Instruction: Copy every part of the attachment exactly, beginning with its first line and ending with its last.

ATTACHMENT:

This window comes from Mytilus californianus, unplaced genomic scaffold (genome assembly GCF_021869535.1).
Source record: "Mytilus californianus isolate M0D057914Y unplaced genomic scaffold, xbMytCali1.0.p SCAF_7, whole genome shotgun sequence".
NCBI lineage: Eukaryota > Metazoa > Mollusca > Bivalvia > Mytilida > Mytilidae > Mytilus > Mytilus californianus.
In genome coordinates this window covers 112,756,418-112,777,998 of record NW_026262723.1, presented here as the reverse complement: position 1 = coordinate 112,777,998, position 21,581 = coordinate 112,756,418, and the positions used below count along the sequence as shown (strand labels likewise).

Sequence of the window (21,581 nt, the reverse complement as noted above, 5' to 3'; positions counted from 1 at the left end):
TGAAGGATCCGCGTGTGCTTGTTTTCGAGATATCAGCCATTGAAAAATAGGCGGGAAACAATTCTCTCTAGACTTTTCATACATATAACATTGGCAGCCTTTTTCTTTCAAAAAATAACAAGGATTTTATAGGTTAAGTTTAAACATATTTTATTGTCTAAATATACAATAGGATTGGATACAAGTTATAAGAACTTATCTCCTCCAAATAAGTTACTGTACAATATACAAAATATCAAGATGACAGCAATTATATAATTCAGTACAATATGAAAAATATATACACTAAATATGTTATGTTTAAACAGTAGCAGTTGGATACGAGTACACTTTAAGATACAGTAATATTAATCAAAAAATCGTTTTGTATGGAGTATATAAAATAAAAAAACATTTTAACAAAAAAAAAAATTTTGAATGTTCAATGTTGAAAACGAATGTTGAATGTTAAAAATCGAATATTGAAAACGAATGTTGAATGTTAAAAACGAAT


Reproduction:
This window comes from Mytilus californianus, unplaced genomic scaffold (genome assembly GCF_021869535.1).
Source record: "Mytilus californianus isolate M0D057914Y unplaced genomic scaffold, xbMytCali1.0.p SCAF_7, whole genome shotgun sequence".
NCBI lineage: Eukaryota > Metazoa > Mollusca > Bivalvia > Mytilida > Mytilidae > Mytilus > Mytilus californianus.
In genome coordinates this window covers 112,756,418-112,777,998 of record NW_026262723.1, presented here as the reverse complement: position 1 = coordinate 112,777,998, position 21,581 = coordinate 112,756,418, and the positions used below count along the sequence as shown (strand labels likewise).

Sequence of the window (21,581 nt, the reverse complement as noted above, 5' to 3'; positions counted from 1 at the left end):
TGAAGGATCCGCGTGTGCTTGTTTTCGAGATATCAGCCATTGAAAAATAGGCGGGAAACAATTCTCTCTAGACTTTTCATACATATAACATTGGCAGCCTTTTTCTTTCAAAAAATAACAAGGATTTTATAGGTTAAGTTTAAACATATTTTATTGTCTAAATATACAATAGGATTGGATACAAGTTATAAGAACTTATCTCCTCCAAATAAGTTACTGTACAATATACAAAATATCAAGATGACAGCAATTATATAATTCAGTACAATATGAAAAATATATACACTAAATATGTTATGTTTAAACAGTAGCAGTTGGATACGAGTACACTTTAAGATACAGTAATATTAATCAAAAAATCGTTTTGTATGGAGTATATAAAATAAAAAAACATTTTAACAAAAAAAAAAATTTTGAATGTTCAATGTTGAAAACGAATGTTGAATGTTAAAAATCGAATATTGAAAACGAATGTTGAATGTTAAAAACGAAT